Places Referenced by Trees in the Bible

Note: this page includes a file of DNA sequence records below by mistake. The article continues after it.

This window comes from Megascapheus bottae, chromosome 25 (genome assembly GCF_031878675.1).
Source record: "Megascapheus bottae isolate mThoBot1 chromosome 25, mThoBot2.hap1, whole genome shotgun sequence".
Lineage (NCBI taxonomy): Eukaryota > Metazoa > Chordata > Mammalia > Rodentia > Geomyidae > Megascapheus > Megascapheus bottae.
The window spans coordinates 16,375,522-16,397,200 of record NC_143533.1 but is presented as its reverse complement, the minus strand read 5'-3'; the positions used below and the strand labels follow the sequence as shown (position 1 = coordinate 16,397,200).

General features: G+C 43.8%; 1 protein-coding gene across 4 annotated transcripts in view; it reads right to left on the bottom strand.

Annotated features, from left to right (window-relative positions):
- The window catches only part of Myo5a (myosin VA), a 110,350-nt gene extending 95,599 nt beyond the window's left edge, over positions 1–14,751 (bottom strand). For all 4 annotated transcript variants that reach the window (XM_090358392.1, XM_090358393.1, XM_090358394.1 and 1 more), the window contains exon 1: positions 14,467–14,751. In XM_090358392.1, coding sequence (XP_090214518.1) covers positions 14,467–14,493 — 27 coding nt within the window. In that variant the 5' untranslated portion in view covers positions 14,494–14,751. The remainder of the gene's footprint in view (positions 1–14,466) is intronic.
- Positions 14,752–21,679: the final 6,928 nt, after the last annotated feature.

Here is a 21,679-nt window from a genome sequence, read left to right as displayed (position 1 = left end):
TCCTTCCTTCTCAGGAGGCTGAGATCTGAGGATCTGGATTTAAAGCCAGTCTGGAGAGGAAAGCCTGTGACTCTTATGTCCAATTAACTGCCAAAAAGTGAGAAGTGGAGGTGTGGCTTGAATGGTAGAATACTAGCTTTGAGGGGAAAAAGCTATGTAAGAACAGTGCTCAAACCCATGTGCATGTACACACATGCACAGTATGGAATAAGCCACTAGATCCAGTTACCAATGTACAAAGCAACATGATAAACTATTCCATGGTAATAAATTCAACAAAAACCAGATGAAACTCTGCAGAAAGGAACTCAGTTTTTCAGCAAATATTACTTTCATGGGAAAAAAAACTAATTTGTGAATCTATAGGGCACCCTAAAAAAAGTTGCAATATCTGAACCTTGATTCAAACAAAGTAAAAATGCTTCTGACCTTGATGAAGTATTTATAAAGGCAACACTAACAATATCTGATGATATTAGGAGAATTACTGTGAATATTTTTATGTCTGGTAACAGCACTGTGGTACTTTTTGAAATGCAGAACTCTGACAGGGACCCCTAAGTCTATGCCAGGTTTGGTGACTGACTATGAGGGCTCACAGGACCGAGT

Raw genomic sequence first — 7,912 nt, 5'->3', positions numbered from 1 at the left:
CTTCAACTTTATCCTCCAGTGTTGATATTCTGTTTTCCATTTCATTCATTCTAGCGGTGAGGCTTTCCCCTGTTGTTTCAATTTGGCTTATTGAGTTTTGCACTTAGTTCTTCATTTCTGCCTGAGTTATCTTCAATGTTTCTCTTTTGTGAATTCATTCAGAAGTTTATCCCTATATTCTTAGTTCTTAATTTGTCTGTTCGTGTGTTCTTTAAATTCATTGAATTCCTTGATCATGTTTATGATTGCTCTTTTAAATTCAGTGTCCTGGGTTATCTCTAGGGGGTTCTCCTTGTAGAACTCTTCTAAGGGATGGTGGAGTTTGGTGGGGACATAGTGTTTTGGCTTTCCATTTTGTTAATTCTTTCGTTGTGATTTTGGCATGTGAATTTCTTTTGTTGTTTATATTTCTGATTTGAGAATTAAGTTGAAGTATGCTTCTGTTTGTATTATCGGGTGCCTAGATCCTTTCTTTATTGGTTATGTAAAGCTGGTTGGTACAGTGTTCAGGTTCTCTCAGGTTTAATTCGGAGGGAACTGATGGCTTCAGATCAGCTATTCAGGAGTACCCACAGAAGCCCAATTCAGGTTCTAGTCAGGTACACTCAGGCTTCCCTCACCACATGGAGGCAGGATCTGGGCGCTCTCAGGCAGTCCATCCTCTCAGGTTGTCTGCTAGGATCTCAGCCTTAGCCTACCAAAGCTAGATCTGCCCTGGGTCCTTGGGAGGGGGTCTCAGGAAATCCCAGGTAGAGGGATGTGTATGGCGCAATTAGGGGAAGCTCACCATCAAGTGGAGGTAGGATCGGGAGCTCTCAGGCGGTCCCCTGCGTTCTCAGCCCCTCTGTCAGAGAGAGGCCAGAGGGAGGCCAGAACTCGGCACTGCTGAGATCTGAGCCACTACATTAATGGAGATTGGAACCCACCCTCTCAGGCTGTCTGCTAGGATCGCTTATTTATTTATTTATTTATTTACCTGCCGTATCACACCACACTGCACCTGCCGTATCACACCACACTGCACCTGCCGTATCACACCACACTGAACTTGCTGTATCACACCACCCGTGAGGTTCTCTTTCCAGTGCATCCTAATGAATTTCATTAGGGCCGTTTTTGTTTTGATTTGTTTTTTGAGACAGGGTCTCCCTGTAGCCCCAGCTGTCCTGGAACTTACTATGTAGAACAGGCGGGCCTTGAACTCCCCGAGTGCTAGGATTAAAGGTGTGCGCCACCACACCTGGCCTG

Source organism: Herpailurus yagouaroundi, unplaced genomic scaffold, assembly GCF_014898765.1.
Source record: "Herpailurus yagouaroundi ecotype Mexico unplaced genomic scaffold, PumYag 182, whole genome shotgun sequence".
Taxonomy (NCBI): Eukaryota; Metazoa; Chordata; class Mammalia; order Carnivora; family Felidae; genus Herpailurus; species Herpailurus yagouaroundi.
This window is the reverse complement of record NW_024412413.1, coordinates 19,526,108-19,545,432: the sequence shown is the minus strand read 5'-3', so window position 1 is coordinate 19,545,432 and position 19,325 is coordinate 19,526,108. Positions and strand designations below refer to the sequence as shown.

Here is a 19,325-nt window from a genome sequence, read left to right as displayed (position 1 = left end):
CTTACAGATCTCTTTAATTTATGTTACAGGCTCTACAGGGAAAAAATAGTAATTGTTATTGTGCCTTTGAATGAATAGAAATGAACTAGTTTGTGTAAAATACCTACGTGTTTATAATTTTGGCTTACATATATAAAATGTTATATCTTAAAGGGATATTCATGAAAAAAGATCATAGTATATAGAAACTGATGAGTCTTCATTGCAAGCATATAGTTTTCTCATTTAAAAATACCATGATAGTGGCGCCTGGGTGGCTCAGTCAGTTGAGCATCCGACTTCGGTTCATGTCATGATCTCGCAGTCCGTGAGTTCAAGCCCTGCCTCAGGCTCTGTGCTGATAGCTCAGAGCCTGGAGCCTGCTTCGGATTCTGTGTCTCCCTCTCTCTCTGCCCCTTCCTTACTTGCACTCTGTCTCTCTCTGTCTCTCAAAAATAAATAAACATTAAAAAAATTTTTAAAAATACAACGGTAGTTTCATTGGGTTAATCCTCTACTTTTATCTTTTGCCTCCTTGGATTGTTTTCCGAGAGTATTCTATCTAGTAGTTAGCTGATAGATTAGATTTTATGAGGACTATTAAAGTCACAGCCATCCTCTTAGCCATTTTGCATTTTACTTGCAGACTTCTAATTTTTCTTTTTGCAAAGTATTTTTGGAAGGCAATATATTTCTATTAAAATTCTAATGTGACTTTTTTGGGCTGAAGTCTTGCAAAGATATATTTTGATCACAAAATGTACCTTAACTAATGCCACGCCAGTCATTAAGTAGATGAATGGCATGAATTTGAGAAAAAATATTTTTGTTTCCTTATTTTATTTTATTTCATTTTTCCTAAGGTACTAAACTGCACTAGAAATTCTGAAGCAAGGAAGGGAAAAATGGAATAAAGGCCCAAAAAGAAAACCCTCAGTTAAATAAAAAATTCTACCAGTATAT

When modern readers encounter a verse in Scripture that references a “great tree” to locate where an event took place, there is a good chance they will dismiss it as somewhat irrelevant to the significance of the passage. But for the original audience of Scripture, these tangible references provided a very real connection to the event and allowed people to readily visualize what took place, because many of these people were probably already familiar with the great tree referenced or could possibly go see it for themselves. There are at least a dozen references to seven different great trees in Scripture (Genesis 12:6; 13:18; 14:13; 18:1; 35:4-8; 1 Samuel 10:3; Deuteronomy 11:30; Joshua 24:26; Judges 4:4-11; 6:11; 9:6; 1 Chronicles 10:12), and these references span from the time of Abraham to the time of Saul. There were no doubt other great trees that existed that were simply never mentioned in the Bible. The trees noted in Scripture were typically oaks or terebinths, although even palm trees could become noteworthy landmarks. For example, the judge Deborah held court under a palm tree between Bethel and Ramah (Judges 4:4-5). Besides simply being points of reference, these trees sometimes took on ceremonial significance as well, either religiously or politically. When the citizens of Shechem gathered to crown Abimelek king during the time of the Judges, they did so beside the great tree at the pillar in Shechem (Judges 9:6). The prophet Hosea later condemned Israel for offering pagan sacrifices under “oak, poplar, and terebinth, where the shade is pleasant” (Hosea 4:13). No doubt many of these pagan sacrifices were performed under great trees that served as recognized places for making offerings. It is not surprising, then, that most of the locations associated with great trees in the Bible lay along main routes in Israel, especially the Central Ridge Route, which ran from Shechem to Beersheba. On a more personal note, while my wife and I were teaching at a Bible college in rural Kenya we witnessed a similar method of place referencing by means of a great tree. Our campus was dominated by a massive, 500-year old mumbu tree (typically called a baobab tree by Westerners), and, as a result, the town nearby was named Mumbuni (“place of the mumbu”). The college president, who was Kenyan, told us that before the coming of Christianity to the area, the tree had been a place where locals offered animal sacrifices to spirits.

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